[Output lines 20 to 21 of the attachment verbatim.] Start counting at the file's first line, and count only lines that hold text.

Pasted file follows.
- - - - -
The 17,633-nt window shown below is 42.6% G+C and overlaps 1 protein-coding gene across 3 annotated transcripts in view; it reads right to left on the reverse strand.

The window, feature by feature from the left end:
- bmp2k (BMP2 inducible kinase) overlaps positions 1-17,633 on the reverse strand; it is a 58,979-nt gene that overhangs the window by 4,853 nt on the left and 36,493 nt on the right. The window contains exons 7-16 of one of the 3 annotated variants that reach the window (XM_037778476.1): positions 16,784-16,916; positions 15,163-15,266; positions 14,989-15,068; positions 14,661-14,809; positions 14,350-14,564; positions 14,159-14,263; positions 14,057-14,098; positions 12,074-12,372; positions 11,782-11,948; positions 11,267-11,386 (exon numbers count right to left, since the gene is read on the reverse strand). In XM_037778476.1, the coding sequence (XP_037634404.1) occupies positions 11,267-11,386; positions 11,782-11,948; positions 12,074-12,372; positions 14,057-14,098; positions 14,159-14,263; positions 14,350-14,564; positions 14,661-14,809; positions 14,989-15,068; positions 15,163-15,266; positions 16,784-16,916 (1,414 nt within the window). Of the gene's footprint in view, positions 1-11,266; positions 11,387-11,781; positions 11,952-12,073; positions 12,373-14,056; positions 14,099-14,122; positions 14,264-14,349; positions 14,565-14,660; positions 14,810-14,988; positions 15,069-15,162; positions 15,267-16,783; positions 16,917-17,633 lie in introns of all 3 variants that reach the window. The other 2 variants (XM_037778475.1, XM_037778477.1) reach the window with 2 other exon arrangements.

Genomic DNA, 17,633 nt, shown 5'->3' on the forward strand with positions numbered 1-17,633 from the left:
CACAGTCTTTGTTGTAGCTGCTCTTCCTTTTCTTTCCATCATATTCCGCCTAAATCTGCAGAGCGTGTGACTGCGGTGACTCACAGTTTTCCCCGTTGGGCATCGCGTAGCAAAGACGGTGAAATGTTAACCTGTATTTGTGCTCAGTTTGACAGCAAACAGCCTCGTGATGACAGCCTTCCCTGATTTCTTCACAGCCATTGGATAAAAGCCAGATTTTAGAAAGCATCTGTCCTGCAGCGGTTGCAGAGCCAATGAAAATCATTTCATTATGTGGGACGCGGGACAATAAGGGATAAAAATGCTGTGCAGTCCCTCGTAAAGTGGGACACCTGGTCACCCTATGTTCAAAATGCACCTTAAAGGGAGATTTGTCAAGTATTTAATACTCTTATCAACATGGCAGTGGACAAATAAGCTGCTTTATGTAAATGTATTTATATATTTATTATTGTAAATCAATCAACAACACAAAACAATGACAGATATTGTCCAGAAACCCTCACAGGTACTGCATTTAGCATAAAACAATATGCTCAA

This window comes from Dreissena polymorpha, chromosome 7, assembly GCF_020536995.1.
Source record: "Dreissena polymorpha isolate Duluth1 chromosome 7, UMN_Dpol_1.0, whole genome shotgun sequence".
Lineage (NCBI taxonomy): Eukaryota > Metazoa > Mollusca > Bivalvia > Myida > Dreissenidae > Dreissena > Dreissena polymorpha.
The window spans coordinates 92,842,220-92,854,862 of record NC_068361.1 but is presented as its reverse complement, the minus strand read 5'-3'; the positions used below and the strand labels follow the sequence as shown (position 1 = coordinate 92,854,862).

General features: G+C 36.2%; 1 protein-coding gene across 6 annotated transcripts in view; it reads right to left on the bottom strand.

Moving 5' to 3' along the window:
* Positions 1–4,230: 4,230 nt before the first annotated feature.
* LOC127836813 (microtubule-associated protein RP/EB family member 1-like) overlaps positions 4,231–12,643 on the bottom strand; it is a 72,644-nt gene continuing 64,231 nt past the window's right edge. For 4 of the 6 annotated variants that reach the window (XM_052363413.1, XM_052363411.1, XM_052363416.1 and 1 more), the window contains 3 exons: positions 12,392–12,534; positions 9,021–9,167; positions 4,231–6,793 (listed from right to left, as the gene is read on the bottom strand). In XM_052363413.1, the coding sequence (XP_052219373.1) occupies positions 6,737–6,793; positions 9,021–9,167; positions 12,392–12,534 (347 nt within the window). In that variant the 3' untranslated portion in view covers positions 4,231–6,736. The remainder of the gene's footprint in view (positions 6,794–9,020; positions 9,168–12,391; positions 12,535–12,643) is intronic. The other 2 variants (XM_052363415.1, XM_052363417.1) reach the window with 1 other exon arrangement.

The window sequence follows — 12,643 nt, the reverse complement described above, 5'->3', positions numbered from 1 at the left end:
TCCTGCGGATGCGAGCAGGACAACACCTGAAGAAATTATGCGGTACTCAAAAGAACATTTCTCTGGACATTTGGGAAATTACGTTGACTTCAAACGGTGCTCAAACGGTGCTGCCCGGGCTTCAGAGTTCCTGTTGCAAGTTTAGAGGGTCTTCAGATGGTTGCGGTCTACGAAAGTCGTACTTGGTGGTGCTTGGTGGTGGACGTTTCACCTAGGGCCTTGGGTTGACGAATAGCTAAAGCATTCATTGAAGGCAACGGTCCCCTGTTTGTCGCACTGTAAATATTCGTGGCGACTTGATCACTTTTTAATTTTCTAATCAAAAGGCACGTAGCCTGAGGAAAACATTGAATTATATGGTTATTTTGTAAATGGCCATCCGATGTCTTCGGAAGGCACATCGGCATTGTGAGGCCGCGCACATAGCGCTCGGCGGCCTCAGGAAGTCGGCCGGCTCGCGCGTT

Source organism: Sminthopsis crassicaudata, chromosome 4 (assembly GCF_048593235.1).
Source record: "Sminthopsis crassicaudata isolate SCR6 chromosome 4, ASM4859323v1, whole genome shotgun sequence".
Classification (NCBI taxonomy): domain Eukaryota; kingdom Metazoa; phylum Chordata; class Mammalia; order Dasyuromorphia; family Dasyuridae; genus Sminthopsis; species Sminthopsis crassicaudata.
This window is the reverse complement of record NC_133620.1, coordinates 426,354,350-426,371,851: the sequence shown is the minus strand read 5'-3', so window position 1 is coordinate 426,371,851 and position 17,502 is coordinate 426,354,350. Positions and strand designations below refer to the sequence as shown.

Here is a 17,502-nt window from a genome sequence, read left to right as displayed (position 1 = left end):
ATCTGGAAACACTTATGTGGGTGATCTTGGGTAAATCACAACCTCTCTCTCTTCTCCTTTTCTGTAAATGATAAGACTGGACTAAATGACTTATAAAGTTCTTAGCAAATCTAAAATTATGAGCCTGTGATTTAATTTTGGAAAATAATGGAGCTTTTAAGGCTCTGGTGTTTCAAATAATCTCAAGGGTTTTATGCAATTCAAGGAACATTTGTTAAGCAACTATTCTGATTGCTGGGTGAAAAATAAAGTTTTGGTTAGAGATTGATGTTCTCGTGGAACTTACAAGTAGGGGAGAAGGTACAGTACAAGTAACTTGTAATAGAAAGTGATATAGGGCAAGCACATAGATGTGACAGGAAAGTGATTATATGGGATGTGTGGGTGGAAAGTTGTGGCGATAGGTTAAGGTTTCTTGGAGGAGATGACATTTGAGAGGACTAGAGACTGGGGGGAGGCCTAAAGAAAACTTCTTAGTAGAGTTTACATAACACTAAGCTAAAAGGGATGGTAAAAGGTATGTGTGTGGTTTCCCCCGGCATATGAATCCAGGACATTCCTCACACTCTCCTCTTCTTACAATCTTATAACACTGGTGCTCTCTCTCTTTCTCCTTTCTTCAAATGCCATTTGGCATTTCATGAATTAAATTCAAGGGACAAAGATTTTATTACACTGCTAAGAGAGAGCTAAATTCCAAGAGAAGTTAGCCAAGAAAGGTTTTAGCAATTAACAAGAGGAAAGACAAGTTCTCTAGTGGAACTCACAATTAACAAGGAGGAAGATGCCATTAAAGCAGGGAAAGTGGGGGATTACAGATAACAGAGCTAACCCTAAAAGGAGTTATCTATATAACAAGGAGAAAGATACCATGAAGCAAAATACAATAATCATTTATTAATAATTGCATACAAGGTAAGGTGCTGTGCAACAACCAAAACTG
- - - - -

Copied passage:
Here is a 17,502-nt window from a genome sequence, read left to right as displayed (position 1 = left end):
ATCTGGAAACACTTATGTGGGTGATCTTGGGTAAATCACAACCTCTCTCTCTTCTCCTTTTCTGTAAATGATAAGACTGGACTAAATGACTTATAAAGTTCTTAGCAAATCTAAAATTATGAGCCTGTGATTTAATTTTGGAAAATAATGGAGCTTTTAAGGCTCTGGTGTTTCAAATAATCTCAAGGGTTTTATGCAATTCAAGGAACATTTGTTAAGCAACTATTCTGATTGCTGGGTGAAAAATAAAGTTTTGGTTAGAGATTGATGTTCTCGTGGAACTTACAAGTAGGGGAGAAGGTACAGTACAAGTAACTTGTAATAGAAAGTGATATAGGGCAAGCACATAGATGTGACAGGAAAGTGATTATATGGGATGTGTGGGTGGAAAGTTGTGGCGATAGGTTAAGGTTTCTTGGAGGAGATGACATTTGAGAGGACTAGAGACTGGGGGGAGGCCTAAAGAAAACTTCTTAGTAGAGTTTACATAACACTAAGCTAAAAGGGATGGTAAAAGGTATGTGTGTGGTTTCCCCCGGCATATGAATCCAGGACATTCCTCACACTCTCCTCTTCTTACAATCTTATAACACTGGTGCTCTCTCTCTTTCTCCTTTCTTCAAATGCCATTTGGCATTTCATGAATTAAATTCAAGGGACAAAGATTTTATTACACTGCTAAGAGAGAGCTAAATTCCAAGAGAAGTTAGCCAAGAAAGGTTTTAGCAATTAACAAGAGGAAAGACAAGTTCTCTAGTGGAACTCACAATTAACAAGGAGGAAGATGCCATTAAAGCAGGGAAAGTGGGGGATTACAGATAACAGAGCTAACCCTAAAAGGAGTTATCTATATAACAAGGAGAAAGATACCATGAAGCAAAATACAATAATCATTTATTAATAATTGCATACAAGGTAAGGTGCTGTGCAACAACCAAAACTG